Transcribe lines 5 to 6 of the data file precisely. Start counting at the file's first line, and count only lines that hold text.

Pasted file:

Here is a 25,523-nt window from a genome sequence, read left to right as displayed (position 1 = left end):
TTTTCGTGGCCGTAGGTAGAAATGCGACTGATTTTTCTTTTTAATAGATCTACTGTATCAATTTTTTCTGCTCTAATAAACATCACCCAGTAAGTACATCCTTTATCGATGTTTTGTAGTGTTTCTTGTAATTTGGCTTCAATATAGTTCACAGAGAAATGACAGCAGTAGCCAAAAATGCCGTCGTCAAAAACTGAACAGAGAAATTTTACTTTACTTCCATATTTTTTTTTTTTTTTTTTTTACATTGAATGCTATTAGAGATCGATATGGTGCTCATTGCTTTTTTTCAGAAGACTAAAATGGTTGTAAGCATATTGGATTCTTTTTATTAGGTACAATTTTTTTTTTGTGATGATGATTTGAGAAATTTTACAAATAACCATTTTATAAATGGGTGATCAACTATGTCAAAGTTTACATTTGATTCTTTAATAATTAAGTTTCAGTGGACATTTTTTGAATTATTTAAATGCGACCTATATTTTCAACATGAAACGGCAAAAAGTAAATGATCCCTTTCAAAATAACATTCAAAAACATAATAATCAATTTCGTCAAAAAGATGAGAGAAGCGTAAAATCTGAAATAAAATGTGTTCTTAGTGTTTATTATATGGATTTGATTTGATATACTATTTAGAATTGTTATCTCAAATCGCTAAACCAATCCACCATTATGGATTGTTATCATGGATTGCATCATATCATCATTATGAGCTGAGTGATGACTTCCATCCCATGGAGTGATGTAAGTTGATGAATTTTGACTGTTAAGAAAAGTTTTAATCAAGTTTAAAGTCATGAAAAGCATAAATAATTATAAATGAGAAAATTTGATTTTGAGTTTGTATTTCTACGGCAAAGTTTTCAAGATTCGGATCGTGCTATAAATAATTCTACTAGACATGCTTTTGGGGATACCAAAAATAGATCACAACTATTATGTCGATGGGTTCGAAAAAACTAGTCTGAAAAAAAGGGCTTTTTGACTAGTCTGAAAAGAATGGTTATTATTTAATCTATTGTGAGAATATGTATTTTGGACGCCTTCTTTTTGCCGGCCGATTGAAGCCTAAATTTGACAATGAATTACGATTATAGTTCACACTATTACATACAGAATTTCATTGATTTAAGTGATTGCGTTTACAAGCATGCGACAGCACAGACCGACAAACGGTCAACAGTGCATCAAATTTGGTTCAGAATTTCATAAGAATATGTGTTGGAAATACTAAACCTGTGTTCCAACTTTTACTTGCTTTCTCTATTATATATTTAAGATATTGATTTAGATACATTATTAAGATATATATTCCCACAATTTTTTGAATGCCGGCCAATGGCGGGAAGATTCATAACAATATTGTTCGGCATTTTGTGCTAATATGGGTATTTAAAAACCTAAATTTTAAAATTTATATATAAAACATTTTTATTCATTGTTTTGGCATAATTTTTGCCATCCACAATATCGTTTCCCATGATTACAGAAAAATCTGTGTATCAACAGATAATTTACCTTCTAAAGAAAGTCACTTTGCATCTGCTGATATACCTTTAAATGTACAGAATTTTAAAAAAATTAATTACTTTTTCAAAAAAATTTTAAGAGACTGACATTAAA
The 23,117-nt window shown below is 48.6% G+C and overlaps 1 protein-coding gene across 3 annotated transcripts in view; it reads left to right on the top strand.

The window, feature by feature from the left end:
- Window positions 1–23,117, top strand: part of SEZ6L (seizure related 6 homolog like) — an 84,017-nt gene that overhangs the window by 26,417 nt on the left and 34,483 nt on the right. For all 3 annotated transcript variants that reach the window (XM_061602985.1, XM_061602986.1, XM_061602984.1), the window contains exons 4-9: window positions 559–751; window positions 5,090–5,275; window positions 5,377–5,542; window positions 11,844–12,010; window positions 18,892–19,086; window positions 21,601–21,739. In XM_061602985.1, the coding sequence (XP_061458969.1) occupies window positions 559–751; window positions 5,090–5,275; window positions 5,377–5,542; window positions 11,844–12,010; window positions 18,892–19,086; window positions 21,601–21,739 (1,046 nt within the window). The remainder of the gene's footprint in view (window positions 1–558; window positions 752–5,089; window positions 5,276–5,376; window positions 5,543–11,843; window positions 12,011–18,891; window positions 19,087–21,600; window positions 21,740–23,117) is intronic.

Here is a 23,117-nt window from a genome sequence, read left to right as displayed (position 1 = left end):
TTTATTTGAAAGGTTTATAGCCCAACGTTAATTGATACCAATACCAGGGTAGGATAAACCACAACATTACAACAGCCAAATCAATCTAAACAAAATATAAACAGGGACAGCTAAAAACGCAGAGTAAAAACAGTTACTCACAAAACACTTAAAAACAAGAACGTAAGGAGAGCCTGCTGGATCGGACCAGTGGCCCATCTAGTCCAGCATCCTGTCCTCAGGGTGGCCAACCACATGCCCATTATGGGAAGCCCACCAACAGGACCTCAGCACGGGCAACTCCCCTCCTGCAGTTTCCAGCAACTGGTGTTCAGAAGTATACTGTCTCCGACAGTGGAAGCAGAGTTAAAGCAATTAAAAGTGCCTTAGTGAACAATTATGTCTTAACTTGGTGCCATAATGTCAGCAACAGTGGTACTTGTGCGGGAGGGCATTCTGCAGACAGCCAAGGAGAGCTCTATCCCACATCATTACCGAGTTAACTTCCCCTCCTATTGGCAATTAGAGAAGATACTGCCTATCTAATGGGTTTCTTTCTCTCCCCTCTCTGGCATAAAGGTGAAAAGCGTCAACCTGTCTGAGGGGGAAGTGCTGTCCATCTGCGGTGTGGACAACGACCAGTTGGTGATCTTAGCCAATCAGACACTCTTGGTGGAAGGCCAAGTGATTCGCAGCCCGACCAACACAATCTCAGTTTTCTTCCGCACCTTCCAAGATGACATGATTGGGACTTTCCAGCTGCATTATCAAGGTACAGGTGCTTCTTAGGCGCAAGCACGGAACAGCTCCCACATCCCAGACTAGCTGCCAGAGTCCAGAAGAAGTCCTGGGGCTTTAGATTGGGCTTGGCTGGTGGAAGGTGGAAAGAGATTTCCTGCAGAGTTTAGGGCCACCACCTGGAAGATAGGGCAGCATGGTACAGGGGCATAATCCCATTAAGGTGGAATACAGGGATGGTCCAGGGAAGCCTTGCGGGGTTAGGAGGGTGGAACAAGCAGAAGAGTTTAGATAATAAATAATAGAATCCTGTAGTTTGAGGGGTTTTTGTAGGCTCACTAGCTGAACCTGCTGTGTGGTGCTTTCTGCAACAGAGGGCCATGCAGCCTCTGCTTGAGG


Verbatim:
- Window positions 1–23,117, top strand: part of SEZ6L (seizure related 6 homolog like) — an 84,017-nt gene that overhangs the window by 26,417 nt on the left and 34,483 nt on the right. For all 3 annotated transcript variants that reach the window (XM_061602985.1, XM_061602986.1, XM_061602984.1), the window contains exons 4-9: window positions 559–751; window positions 5,090–5,275; window positions 5,377–5,542; window positions 11,844–12,010; window positions 18,892–19,086; window positions 21,601–21,739. In XM_061602985.1, the coding sequence (XP_061458969.1) occupies window positions 559–751; window positions 5,090–5,275; window positions 5,377–5,542; window positions 11,844–12,010; window positions 18,892–19,086; window positions 21,601–21,739 (1,046 nt within the window). The remainder of the gene's footprint in view (window positions 1–558; window positions 752–5,089; window positions 5,276–5,376; window positions 5,543–11,843; window positions 12,011–18,891; window positions 19,087–21,600; window positions 21,740–23,117) is intronic.

Here is a 23,117-nt window from a genome sequence, read left to right as displayed (position 1 = left end):